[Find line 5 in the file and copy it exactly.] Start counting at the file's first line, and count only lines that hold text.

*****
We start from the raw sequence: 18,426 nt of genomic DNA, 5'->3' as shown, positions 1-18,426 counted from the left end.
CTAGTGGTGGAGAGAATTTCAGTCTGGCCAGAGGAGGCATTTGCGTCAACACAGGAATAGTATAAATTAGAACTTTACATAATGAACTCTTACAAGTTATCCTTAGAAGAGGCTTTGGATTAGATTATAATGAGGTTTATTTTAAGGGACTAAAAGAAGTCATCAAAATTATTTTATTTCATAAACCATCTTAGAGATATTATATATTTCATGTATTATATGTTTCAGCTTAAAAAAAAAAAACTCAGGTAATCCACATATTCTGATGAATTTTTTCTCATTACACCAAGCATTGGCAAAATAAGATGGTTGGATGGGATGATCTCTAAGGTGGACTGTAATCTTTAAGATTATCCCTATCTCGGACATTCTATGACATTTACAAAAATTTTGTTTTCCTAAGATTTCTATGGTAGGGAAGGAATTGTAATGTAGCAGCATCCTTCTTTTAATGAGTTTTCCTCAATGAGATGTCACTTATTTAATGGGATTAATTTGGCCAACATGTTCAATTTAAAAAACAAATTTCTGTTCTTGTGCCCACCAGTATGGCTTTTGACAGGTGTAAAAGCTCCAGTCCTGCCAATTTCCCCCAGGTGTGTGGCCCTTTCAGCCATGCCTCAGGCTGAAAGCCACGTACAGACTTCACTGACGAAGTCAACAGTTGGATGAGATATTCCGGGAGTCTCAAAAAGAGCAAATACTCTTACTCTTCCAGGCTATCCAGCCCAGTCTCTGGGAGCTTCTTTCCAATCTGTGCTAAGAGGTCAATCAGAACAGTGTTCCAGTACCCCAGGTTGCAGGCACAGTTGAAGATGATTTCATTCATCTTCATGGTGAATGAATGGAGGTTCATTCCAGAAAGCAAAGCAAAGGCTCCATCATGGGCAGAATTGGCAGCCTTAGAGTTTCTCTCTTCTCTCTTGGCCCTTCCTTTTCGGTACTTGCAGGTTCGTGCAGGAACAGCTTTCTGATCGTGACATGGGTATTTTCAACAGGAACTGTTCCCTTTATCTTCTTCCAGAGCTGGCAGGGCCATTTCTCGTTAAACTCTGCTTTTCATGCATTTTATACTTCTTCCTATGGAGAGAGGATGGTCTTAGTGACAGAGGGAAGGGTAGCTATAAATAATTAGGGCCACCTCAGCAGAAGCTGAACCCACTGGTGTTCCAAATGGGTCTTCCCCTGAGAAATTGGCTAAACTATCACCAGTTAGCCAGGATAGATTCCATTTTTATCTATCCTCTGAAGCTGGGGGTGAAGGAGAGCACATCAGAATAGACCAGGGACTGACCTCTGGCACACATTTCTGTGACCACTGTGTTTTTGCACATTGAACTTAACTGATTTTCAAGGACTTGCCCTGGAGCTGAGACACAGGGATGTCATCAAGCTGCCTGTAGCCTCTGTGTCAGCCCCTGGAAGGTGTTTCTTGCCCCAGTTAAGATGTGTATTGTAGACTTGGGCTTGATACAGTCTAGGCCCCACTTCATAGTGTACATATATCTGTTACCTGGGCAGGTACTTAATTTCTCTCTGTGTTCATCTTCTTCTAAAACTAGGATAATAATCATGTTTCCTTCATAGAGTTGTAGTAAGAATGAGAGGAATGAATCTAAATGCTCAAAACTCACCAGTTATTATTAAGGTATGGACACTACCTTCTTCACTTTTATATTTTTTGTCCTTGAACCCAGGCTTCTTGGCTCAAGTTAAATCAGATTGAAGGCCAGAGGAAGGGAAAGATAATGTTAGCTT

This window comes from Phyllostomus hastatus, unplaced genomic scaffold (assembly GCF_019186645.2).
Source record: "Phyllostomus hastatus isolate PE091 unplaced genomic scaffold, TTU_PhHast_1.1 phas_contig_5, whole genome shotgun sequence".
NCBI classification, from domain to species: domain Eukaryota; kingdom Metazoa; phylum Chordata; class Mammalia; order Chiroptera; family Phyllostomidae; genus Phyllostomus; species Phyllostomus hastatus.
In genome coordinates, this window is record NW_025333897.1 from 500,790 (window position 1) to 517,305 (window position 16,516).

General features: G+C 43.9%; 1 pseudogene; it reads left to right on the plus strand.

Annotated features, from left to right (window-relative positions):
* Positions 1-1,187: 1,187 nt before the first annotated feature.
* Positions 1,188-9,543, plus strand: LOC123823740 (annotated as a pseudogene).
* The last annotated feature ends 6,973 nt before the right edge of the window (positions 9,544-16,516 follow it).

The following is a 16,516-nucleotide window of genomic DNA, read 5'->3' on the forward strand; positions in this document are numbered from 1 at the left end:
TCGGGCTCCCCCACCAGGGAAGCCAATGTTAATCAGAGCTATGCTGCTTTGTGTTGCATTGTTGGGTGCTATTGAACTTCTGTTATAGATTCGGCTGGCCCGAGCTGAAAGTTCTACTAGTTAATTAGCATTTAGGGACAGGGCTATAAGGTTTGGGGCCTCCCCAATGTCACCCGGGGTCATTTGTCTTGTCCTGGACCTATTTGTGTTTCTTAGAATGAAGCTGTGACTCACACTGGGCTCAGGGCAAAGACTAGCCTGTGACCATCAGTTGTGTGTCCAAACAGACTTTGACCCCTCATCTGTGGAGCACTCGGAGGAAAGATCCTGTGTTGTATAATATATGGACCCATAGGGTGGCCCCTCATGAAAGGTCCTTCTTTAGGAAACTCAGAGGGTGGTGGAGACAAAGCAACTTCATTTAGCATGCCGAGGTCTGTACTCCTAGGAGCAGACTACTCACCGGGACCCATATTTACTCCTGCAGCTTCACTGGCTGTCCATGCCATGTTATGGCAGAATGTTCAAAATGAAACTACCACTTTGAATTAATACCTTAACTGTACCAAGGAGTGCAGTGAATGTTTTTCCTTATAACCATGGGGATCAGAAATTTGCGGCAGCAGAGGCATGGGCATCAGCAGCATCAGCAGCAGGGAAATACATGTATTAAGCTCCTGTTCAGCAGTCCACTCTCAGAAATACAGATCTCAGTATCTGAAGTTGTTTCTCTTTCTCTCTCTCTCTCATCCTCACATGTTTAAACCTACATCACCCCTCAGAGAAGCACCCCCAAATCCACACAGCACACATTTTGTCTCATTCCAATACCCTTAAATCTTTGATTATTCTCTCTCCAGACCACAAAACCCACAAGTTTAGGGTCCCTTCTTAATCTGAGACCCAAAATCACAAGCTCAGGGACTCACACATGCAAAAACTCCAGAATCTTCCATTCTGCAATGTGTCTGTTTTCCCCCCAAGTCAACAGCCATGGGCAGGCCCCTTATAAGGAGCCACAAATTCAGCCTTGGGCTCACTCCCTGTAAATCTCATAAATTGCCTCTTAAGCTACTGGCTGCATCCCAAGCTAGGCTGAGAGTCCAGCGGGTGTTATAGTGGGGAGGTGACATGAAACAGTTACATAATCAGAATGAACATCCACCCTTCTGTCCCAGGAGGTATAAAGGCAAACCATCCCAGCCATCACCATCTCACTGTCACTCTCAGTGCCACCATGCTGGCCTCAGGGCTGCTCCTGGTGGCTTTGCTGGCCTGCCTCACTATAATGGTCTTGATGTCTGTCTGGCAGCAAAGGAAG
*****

NCBI classification, from domain to species: domain Eukaryota; kingdom Metazoa; phylum Chordata; class Mammalia; order Chiroptera; family Phyllostomidae; genus Phyllostomus; species Phyllostomus hastatus.